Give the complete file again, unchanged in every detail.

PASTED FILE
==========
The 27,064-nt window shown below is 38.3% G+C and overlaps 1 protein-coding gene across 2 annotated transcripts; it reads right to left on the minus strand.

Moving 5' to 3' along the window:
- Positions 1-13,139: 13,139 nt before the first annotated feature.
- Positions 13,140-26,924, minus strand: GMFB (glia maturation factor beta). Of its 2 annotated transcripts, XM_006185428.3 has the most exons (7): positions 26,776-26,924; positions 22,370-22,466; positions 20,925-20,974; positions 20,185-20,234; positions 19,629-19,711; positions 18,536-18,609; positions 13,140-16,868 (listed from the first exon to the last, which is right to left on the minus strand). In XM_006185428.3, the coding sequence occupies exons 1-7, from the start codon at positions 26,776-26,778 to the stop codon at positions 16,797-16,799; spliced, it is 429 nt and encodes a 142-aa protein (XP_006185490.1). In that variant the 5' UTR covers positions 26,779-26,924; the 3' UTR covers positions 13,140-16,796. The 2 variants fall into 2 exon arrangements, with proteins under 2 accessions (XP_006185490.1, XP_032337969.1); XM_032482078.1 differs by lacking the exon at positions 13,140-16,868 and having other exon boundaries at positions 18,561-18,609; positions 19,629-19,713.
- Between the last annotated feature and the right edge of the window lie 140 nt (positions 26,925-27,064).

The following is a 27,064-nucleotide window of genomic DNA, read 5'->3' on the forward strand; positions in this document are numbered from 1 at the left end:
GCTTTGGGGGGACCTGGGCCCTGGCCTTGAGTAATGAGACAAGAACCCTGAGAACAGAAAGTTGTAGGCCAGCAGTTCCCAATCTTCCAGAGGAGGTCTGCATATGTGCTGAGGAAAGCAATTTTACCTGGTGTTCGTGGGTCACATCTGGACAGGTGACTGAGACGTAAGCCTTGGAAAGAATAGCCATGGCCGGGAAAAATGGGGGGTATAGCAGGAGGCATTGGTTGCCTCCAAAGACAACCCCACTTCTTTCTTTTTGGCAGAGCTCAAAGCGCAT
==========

The 27,064-nt window shown below is 38.3% G+C and overlaps 1 protein-coding gene across 2 annotated transcripts; it reads right to left on the minus strand.

Moving 5' to 3' along the window:
- Positions 1-13,139: 13,139 nt before the first annotated feature.
- Positions 13,140-26,924, minus strand: GMFB (glia maturation factor beta). Of its 2 annotated transcripts, XM_006185428.3 has the most exons (7): positions 26,776-26,924; positions 22,370-22,466; positions 20,925-20,974; positions 20,185-20,234; positions 19,629-19,711; positions 18,536-18,609; positions 13,140-16,868 (listed from the first exon to the last, which is right to left on the minus strand). In XM_006185428.3, the coding sequence occupies exons 1-7, from the start codon at positions 26,776-26,778 to the stop codon at positions 16,797-16,799; spliced, it is 429 nt and encodes a 142-aa protein (XP_006185490.1). In that variant the 5' UTR covers positions 26,779-26,924; the 3' UTR covers positions 13,140-16,796. The 2 variants fall into 2 exon arrangements, with proteins under 2 accessions (XP_006185490.1, XP_032337969.1); XM_032482078.1 differs by lacking the exon at positions 13,140-16,868 and having other exon boundaries at positions 18,561-18,609; positions 19,629-19,713.
- Between the last annotated feature and the right edge of the window lie 140 nt (positions 26,925-27,064).

The following is a 27,064-nucleotide window of genomic DNA, read 5'->3' on the forward strand; positions in this document are numbered from 1 at the left end:
GCTTTGGGGGGACCTGGGCCCTGGCCTTGAGTAATGAGACAAGAACCCTGAGAACAGAAAGTTGTAGGCCAGCAGTTCCCAATCTTCCAGAGGAGGTCTGCATATGTGCTGAGGAAAGCAATTTTACCTGGTGTTCGTGGGTCACATCTGGACAGGTGACTGAGACGTAAGCCTTGGAAAGAATAGCCATGGCCGGGAAAAATGGGGGGTATAGCAGGAGGCATTGGTTGCCTCCAAAGACAACCCCACTTCTTTCTTTTTGGCAGAGCTCAAAGCGCAT